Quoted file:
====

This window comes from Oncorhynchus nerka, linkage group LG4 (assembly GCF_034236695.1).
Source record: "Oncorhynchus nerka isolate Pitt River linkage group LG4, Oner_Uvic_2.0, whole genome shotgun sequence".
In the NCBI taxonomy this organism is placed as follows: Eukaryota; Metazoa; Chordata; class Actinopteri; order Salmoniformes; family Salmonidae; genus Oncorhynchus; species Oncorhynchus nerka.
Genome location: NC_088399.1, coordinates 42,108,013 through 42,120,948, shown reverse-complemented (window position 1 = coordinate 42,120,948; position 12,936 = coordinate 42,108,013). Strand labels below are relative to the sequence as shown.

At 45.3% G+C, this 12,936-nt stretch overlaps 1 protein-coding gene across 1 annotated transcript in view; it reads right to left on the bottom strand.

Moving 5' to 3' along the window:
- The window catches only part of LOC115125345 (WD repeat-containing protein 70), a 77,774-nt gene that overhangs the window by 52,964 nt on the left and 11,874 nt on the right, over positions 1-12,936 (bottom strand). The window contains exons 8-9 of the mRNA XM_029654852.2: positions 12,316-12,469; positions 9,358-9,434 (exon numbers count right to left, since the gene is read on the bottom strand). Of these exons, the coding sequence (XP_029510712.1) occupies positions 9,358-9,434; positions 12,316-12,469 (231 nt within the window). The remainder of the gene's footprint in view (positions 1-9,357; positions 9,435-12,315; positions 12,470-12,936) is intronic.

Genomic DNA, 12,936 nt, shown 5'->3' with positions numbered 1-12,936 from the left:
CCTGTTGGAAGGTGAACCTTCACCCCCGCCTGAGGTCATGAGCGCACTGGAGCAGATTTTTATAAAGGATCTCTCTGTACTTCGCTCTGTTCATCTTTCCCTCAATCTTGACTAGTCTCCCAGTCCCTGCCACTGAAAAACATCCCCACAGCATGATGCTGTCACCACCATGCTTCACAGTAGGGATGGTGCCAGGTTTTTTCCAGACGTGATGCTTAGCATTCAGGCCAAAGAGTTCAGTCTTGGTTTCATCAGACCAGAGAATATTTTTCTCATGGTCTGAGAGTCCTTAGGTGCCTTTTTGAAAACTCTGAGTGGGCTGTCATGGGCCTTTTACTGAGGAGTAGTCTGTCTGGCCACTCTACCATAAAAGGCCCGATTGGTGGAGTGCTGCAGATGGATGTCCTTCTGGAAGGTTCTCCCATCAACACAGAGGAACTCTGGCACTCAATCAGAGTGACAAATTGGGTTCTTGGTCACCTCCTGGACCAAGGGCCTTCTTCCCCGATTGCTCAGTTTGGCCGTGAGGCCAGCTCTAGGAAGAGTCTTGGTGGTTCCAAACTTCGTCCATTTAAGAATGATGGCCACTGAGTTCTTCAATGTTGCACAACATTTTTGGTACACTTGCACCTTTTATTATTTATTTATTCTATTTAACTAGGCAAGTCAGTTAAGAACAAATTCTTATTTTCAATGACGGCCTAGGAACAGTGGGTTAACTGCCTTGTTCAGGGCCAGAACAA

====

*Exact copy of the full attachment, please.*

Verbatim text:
This window comes from Oncorhynchus nerka, linkage group LG4 (assembly GCF_034236695.1).
Source record: "Oncorhynchus nerka isolate Pitt River linkage group LG4, Oner_Uvic_2.0, whole genome shotgun sequence".
In the NCBI taxonomy this organism is placed as follows: Eukaryota; Metazoa; Chordata; class Actinopteri; order Salmoniformes; family Salmonidae; genus Oncorhynchus; species Oncorhynchus nerka.
Genome location: NC_088399.1, coordinates 42,108,013 through 42,120,948, shown reverse-complemented (window position 1 = coordinate 42,120,948; position 12,936 = coordinate 42,108,013). Strand labels below are relative to the sequence as shown.

At 45.3% G+C, this 12,936-nt stretch overlaps 1 protein-coding gene across 1 annotated transcript in view; it reads right to left on the bottom strand.

Moving 5' to 3' along the window:
- The window catches only part of LOC115125345 (WD repeat-containing protein 70), a 77,774-nt gene that overhangs the window by 52,964 nt on the left and 11,874 nt on the right, over positions 1-12,936 (bottom strand). The window contains exons 8-9 of the mRNA XM_029654852.2: positions 12,316-12,469; positions 9,358-9,434 (exon numbers count right to left, since the gene is read on the bottom strand). Of these exons, the coding sequence (XP_029510712.1) occupies positions 9,358-9,434; positions 12,316-12,469 (231 nt within the window). The remainder of the gene's footprint in view (positions 1-9,357; positions 9,435-12,315; positions 12,470-12,936) is intronic.

Genomic DNA, 12,936 nt, shown 5'->3' with positions numbered 1-12,936 from the left:
CCTGTTGGAAGGTGAACCTTCACCCCCGCCTGAGGTCATGAGCGCACTGGAGCAGATTTTTATAAAGGATCTCTCTGTACTTCGCTCTGTTCATCTTTCCCTCAATCTTGACTAGTCTCCCAGTCCCTGCCACTGAAAAACATCCCCACAGCATGATGCTGTCACCACCATGCTTCACAGTAGGGATGGTGCCAGGTTTTTTCCAGACGTGATGCTTAGCATTCAGGCCAAAGAGTTCAGTCTTGGTTTCATCAGACCAGAGAATATTTTTCTCATGGTCTGAGAGTCCTTAGGTGCCTTTTTGAAAACTCTGAGTGGGCTGTCATGGGCCTTTTACTGAGGAGTAGTCTGTCTGGCCACTCTACCATAAAAGGCCCGATTGGTGGAGTGCTGCAGATGGATGTCCTTCTGGAAGGTTCTCCCATCAACACAGAGGAACTCTGGCACTCAATCAGAGTGACAAATTGGGTTCTTGGTCACCTCCTGGACCAAGGGCCTTCTTCCCCGATTGCTCAGTTTGGCCGTGAGGCCAGCTCTAGGAAGAGTCTTGGTGGTTCCAAACTTCGTCCATTTAAGAATGATGGCCACTGAGTTCTTCAATGTTGCACAACATTTTTGGTACACTTGCACCTTTTATTATTTATTTATTCTATTTAACTAGGCAAGTCAGTTAAGAACAAATTCTTATTTTCAATGACGGCCTAGGAACAGTGGGTTAACTGCCTTGTTCAGGGCCAGAACAA